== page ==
How To Install Oxwall on CentOS 7

Install Oxwall on CentOS 7

In this tutorial, we will show you how to install and configuration of Oxwall on your CentOS 7. For those of you who didn’t know, Oxwall is an open-source social networking software platform that is very flexible and very easy to use. It is written in PHP and uses MySQL as a database to store its data. Many plugins are available in the Oxwall Store in order to improve the basic functionality of the social networking platform. Oxwall is used for a wide range of projects starting from family sites and custom social networks to collaboration tools and enterprise community solutions.

This article assumes you have at least basic knowledge of Linux, know how to use the shell, and most importantly, you host your site on your own VPS. The installation is quite simple. I will show you the step-by-step installation of Oxwall on the CentOS 7 server.


  • A server running one of the following operating systems: CentOS 7.
  • It’s recommended that you use a fresh OS install to prevent any potential issues.
  • SSH access to the server (or just open Terminal if you’re on a desktop).
  • A non-root sudo user or access to the root user. We recommend acting as a non-root sudo user, however, as you can harm your system if you’re not careful when acting as the root.

Install Oxwall on CentOS 7

Step 1. First, let’s start by ensuring your system is up-to-date.

yum -y update

Step 2. Install LAMP server.

A CentOS 7 LAMP server is required. If you do not have LAMP installed, you can follow our guide here.

Step 3. Install Oxwall.

Download the latest stable version of Oxwall, At the moment of writing this article it is version 1.8.0:

mkdir /opt/oxwall
cd /opt/oxwall 
wget https://github.com/oxwall/oxwall/archive/refs/tags/core-1.8.7.zip
unzip core-1.8.7.zip
mv /opt/oxwall /var/www/html/

We will need to change some folders permissions:

chown -R apache:apache /var/www/html/oxwall

Step 4. Configuring MariaDB.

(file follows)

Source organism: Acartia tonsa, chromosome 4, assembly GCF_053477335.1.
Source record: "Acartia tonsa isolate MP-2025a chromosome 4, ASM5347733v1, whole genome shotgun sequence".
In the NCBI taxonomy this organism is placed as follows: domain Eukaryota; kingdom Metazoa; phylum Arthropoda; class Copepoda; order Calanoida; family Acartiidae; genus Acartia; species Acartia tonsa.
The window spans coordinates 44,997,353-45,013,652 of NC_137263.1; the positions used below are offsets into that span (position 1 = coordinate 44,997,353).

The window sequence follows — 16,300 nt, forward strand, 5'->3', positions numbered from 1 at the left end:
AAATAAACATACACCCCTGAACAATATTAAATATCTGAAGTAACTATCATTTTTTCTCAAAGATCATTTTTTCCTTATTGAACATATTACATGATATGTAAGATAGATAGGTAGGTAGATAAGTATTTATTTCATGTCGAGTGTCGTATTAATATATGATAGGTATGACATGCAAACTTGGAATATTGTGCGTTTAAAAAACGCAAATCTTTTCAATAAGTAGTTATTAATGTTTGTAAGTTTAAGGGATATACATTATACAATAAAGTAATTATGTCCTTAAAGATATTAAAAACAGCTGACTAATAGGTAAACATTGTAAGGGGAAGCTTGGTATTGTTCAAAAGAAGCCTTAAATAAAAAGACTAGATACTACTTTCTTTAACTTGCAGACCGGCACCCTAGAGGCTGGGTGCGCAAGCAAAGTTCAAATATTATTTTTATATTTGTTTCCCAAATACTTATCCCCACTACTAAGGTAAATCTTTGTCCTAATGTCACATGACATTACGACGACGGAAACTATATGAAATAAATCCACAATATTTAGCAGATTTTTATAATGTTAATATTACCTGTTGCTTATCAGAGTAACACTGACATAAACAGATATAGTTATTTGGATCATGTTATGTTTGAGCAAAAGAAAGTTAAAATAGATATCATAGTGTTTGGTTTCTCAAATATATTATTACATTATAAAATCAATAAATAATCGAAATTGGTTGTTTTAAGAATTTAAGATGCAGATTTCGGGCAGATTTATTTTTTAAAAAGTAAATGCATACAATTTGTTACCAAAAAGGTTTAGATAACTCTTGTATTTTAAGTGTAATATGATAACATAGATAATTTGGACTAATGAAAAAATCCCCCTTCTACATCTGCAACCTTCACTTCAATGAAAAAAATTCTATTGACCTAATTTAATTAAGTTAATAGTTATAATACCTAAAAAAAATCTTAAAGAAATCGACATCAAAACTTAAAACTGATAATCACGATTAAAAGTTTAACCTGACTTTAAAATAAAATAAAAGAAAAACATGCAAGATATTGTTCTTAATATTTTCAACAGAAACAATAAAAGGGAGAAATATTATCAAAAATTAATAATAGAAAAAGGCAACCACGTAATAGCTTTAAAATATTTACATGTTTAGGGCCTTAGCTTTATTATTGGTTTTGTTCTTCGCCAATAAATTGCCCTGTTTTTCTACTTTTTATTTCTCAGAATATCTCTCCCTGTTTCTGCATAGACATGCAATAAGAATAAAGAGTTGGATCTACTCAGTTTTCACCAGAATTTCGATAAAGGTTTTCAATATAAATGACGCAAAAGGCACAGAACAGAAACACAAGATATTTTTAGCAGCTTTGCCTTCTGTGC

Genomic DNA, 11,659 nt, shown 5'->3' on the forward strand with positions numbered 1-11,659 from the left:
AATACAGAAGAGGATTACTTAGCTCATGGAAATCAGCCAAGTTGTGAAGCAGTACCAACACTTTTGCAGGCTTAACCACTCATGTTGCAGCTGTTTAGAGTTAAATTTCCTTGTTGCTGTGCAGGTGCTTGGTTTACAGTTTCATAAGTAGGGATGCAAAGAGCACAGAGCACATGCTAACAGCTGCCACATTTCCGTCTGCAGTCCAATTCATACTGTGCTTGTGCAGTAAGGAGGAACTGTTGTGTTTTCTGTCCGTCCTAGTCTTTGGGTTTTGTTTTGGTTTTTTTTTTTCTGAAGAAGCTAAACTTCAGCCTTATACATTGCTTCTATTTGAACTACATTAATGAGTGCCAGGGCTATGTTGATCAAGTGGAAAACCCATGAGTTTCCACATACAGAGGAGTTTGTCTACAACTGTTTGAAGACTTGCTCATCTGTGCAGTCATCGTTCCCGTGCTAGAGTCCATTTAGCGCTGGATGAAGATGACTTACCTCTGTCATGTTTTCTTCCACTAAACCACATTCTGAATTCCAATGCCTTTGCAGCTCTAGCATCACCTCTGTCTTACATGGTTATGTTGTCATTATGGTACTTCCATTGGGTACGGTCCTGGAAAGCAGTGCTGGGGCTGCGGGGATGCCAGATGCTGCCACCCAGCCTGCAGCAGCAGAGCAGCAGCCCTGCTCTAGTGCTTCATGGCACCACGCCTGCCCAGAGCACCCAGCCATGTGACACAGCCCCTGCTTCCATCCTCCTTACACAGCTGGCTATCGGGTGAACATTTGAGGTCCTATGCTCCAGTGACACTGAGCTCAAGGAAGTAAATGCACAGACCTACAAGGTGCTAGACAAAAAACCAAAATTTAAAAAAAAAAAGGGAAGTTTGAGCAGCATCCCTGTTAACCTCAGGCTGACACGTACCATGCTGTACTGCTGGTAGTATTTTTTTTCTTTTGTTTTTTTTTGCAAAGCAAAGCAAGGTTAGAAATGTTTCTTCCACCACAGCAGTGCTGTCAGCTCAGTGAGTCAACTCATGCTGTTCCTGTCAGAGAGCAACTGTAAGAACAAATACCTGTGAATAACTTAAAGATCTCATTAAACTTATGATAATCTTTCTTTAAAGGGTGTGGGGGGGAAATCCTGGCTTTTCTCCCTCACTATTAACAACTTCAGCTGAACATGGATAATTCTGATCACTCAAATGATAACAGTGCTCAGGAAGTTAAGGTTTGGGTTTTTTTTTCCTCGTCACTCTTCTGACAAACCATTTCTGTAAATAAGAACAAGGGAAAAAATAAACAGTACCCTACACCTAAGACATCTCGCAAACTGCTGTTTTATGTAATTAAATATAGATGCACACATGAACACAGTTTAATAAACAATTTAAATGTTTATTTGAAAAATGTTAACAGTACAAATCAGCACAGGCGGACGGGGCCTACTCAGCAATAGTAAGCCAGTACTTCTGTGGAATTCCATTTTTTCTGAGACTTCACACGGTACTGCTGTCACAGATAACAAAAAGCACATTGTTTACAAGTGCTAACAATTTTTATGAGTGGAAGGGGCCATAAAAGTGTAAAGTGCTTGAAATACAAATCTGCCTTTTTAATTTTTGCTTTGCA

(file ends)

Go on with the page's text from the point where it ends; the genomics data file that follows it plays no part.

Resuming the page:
By default, MariaDB is not hardened. You can secure MariaDB using the mysql_secure_installation script. You should read and below each step carefully which will set a root password, remove anonymous users, disallow remote root login, and remove the test database and access to secure MariaDB.


Configure it like this:

- Set root password? [Y/n] y
- Remove anonymous users? [Y/n] y
- Disallow root login remotely? [Y/n] y
- Remove test database and access to it? [Y/n] y
- Reload privilege tables now? [Y/n] y

Next, we will need to log in to the MariaDB console and create a database for the Oxwall. Run the following command:

mysql -u root -p

This will prompt you for a password, so enter your MariaDB root password and hit Enter. Once you are logged in to your database server you need to create a database for Oxwall installation:

MariaDB > CREATE DATABASE oxwall_db;
MariaDB > GRANT ALL PRIVILEGES on oxwall_db.* to 'oxwall_user'@'localhost' identified by 'YoUrPaS$w0rD';
MariaDB > exit

Now, we can restart Apache and MariaDB so that the changes take place:

systemctl restart httpd.service
systemctl restart mariadb.service

Step 5. Accessing Oxwall.

Oxwall will be available on HTTP port 80 by default. To access the Oxwall installation via the web and continue with the online instructions you need to edit the configuration of your web server and set up your domain name’s document root to point to the Oxwall installation directory. In this case, the Oxwall installation directory is /var/www/html/oxwall. Open your favorite browser and navigate to http://your-domain.com/install or http://server-ip/install and complete the required steps to finish the installation. If you are using a firewall, please open port 80 to enable access to the control panel.

Congratulations! You have successfully installed Oxwall. Thanks for using this tutorial for installing Oxwall open-source social networking in CentOS 7 system. For additional help or useful information, we recommend you check the official Oxwall website.

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r00t is a seasoned Linux system administrator with a wealth of experience in the field. Known for his contributions to idroot.us, r00t has authored numerous tutorials and guides, helping users navigate the complexities of Linux systems. His expertise spans across various Linux distributions, including Ubuntu, CentOS, and Debian. r00t's work is characterized by his ability to simplify complex concepts, making Linux more accessible to users of all skill levels. His dedication to the Linux community and his commitment to sharing knowledge makes him a respected figure in the field.
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